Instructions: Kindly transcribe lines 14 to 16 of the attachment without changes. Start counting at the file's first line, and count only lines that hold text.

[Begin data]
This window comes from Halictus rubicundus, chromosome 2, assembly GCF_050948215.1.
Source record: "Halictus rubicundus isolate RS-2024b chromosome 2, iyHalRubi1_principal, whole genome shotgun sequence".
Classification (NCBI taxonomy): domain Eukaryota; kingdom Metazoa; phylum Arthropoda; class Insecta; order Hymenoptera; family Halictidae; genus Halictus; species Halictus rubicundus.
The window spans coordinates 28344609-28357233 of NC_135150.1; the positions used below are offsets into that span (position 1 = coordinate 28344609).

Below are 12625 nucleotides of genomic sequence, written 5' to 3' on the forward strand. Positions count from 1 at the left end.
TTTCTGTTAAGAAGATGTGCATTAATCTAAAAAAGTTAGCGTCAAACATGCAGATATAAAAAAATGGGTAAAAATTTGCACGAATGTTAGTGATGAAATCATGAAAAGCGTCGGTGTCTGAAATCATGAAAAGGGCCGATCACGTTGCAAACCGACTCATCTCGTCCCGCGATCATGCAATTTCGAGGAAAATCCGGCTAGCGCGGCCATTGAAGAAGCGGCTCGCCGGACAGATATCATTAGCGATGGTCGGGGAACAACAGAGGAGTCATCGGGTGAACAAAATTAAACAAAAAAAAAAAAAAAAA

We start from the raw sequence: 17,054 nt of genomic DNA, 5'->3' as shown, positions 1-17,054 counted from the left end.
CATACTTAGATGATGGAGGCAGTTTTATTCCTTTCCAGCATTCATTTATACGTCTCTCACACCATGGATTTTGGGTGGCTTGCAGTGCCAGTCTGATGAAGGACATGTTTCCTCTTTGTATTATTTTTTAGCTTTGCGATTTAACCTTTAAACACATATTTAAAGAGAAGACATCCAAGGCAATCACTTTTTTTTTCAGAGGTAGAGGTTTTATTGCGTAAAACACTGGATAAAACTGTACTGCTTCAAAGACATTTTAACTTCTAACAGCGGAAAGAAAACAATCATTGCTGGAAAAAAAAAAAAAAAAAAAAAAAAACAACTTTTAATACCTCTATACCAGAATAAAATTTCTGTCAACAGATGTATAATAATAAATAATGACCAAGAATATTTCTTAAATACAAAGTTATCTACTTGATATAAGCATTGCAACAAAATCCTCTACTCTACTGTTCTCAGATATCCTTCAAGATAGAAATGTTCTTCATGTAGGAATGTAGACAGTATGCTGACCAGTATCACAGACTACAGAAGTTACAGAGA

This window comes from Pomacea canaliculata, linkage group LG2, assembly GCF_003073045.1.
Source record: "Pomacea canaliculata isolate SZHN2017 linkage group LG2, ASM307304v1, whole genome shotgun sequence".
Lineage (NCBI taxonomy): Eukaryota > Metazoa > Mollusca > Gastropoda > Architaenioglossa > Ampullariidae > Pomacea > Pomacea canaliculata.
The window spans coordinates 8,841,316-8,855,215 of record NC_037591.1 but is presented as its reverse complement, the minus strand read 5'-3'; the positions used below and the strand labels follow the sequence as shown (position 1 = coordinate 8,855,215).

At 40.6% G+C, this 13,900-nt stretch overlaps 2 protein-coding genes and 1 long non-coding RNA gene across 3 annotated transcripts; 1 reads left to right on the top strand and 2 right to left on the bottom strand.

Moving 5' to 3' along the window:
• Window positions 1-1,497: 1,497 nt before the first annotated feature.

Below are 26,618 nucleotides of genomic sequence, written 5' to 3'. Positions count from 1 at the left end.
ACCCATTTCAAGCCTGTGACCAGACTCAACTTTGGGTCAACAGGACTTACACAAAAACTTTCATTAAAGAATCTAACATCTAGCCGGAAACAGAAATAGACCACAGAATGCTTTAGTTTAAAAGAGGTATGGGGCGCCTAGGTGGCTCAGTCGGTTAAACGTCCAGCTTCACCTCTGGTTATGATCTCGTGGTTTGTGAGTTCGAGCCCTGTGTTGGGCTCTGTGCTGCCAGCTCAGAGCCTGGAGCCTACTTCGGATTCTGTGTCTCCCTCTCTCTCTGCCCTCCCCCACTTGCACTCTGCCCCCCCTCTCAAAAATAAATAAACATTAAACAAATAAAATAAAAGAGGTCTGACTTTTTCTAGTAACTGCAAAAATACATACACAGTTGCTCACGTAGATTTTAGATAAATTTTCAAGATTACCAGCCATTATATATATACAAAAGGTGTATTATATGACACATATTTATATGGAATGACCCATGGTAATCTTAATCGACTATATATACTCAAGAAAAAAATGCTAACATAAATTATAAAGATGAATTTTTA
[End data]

Moving 5' to 3' along the window:
• Window positions 1-1,497: 1,497 nt before the first annotated feature.

Below are 26,618 nucleotides of genomic sequence, written 5' to 3'. Positions count from 1 at the left end.